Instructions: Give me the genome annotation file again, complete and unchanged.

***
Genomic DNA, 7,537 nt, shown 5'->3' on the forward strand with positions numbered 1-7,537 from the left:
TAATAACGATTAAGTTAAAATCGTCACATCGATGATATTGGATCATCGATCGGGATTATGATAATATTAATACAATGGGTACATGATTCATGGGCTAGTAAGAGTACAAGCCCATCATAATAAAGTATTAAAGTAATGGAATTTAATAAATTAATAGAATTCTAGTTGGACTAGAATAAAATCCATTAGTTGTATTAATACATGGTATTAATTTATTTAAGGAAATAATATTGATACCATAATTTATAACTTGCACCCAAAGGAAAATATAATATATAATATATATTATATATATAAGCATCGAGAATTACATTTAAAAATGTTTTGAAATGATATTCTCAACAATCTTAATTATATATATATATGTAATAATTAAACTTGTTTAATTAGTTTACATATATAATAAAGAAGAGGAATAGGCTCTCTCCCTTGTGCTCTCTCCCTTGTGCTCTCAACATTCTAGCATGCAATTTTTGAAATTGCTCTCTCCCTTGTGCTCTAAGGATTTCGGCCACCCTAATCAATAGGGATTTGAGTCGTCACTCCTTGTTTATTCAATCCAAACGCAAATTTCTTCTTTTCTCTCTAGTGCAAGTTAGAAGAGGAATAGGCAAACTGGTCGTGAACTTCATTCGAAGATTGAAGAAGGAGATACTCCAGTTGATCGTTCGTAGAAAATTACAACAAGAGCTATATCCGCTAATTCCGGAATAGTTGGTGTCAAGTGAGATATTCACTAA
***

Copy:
Genomic DNA, 7,537 nt, shown 5'->3' on the forward strand with positions numbered 1-7,537 from the left:
TAATAACGATTAAGTTAAAATCGTCACATCGATGATATTGGATCATCGATCGGGATTATGATAATATTAATACAATGGGTACATGATTCATGGGCTAGTAAGAGTACAAGCCCATCATAATAAAGTATTAAAGTAATGGAATTTAATAAATTAATAGAATTCTAGTTGGACTAGAATAAAATCCATTAGTTGTATTAATACATGGTATTAATTTATTTAAGGAAATAATATTGATACCATAATTTATAACTTGCACCCAAAGGAAAATATAATATATAATATATATTATATATATAAGCATCGAGAATTACATTTAAAAATGTTTTGAAATGATATTCTCAACAATCTTAATTATATATATATATGTAATAATTAAACTTGTTTAATTAGTTTACATATATAATAAAGAAGAGGAATAGGCTCTCTCCCTTGTGCTCTCTCCCTTGTGCTCTCAACATTCTAGCATGCAATTTTTGAAATTGCTCTCTCCCTTGTGCTCTAAGGATTTCGGCCACCCTAATCAATAGGGATTTGAGTCGTCACTCCTTGTTTATTCAATCCAAACGCAAATTTCTTCTTTTCTCTCTAGTGCAAGTTAGAAGAGGAATAGGCAAACTGGTCGTGAACTTCATTCGAAGATTGAAGAAGGAGATACTCCAGTTGATCGTTCGTAGAAAATTACAACAAGAGCTATATCCGCTAATTCCGGAATAGTTGGTGTCAAGTGAGATATTCACTAA